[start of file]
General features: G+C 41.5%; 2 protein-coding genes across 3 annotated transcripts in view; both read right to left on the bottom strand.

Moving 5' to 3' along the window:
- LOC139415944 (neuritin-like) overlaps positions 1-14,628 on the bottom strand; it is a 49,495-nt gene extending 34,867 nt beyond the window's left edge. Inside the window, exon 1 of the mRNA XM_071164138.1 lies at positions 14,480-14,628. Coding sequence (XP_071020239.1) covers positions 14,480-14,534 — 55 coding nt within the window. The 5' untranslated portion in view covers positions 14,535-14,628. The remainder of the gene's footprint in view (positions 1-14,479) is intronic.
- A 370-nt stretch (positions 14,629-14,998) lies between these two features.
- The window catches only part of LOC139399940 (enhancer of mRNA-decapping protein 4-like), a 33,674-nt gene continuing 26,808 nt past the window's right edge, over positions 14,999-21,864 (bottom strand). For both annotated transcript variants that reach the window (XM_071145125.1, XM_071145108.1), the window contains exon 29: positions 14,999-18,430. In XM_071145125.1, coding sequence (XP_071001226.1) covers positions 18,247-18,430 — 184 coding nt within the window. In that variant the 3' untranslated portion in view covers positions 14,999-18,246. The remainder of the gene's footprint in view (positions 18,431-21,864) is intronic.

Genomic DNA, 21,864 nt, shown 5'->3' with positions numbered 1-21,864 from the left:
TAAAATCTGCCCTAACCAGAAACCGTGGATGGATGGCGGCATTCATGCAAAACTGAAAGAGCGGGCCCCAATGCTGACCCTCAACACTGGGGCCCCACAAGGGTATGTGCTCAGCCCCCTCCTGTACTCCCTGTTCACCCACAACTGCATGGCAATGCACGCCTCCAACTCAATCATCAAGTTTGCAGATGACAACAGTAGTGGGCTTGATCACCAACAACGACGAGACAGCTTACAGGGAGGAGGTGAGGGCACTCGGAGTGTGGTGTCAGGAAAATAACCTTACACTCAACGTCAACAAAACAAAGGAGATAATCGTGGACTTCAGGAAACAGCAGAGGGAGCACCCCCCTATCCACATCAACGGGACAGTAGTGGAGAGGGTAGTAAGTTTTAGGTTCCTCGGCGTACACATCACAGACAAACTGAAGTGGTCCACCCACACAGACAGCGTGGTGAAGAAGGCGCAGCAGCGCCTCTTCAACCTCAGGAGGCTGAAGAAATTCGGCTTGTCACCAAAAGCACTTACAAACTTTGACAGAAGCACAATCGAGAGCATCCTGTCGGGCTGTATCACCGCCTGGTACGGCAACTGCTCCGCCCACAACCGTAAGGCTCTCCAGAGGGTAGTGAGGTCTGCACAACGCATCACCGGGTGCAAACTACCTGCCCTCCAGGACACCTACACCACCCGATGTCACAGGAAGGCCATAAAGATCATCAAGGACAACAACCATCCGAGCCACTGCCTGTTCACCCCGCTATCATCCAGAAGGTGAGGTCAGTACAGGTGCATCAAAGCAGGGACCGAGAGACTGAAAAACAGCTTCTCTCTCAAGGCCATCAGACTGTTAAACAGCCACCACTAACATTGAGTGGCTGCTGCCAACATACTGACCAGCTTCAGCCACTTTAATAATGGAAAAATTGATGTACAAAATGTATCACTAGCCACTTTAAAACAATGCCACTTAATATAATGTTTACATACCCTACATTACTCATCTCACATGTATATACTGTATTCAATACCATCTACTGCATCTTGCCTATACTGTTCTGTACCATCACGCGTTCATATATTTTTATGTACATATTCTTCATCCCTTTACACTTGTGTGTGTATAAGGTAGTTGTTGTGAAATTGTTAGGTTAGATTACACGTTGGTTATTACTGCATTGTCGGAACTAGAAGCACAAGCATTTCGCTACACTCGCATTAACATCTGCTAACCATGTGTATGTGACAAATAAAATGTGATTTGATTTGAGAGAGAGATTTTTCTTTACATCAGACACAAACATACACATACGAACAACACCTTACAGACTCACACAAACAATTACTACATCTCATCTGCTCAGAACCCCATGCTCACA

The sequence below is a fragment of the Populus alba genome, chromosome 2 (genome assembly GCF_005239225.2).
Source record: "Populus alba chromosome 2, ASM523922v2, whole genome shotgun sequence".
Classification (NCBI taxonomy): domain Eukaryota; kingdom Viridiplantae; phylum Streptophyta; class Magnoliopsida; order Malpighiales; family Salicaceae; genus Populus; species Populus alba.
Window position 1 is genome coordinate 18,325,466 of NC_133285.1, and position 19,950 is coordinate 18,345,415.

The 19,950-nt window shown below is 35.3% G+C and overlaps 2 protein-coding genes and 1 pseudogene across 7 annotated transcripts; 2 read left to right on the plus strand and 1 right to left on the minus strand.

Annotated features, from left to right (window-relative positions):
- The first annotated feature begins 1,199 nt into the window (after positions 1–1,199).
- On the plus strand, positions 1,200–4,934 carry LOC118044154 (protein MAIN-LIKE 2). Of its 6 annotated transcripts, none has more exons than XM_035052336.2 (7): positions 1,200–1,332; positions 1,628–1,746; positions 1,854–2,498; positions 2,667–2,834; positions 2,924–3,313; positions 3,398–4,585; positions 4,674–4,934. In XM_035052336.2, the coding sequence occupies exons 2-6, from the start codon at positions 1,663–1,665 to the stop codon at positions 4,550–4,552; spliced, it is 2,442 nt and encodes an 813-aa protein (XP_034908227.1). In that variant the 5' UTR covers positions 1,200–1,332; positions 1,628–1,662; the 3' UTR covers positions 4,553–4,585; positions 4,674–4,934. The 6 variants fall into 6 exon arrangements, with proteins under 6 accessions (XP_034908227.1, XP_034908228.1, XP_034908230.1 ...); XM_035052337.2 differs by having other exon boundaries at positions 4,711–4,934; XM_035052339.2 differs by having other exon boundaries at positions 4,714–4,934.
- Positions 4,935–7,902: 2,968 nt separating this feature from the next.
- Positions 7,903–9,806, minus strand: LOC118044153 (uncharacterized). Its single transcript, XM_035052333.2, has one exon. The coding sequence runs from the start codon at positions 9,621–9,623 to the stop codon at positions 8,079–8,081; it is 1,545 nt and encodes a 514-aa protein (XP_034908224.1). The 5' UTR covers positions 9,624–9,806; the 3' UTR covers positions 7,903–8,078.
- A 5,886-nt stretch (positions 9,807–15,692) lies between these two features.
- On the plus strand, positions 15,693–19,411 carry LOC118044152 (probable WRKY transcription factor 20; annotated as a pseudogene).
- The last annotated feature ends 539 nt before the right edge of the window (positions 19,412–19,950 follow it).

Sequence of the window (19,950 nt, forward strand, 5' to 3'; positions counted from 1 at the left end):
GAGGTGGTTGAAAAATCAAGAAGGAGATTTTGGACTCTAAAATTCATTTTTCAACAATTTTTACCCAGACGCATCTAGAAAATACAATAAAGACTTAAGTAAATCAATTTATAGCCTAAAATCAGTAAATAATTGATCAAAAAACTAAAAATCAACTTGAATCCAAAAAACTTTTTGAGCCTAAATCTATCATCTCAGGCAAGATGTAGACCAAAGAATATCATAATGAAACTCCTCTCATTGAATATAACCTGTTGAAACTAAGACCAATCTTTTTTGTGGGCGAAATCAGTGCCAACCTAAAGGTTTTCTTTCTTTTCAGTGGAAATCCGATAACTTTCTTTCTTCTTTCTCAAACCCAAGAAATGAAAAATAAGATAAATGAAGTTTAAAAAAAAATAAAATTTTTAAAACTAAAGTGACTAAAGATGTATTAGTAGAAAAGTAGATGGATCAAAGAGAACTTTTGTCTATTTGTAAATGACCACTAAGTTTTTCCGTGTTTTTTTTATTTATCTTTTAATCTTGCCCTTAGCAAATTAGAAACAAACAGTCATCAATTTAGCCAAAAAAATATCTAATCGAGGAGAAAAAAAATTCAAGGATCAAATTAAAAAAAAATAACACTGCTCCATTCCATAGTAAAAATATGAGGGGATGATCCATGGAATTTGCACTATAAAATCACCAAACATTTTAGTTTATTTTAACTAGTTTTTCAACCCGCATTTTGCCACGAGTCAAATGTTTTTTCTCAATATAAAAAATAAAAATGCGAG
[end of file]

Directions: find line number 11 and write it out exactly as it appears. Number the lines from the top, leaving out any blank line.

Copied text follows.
Window position 1 is genome coordinate 18,325,466 of NC_133285.1, and position 19,950 is coordinate 18,345,415.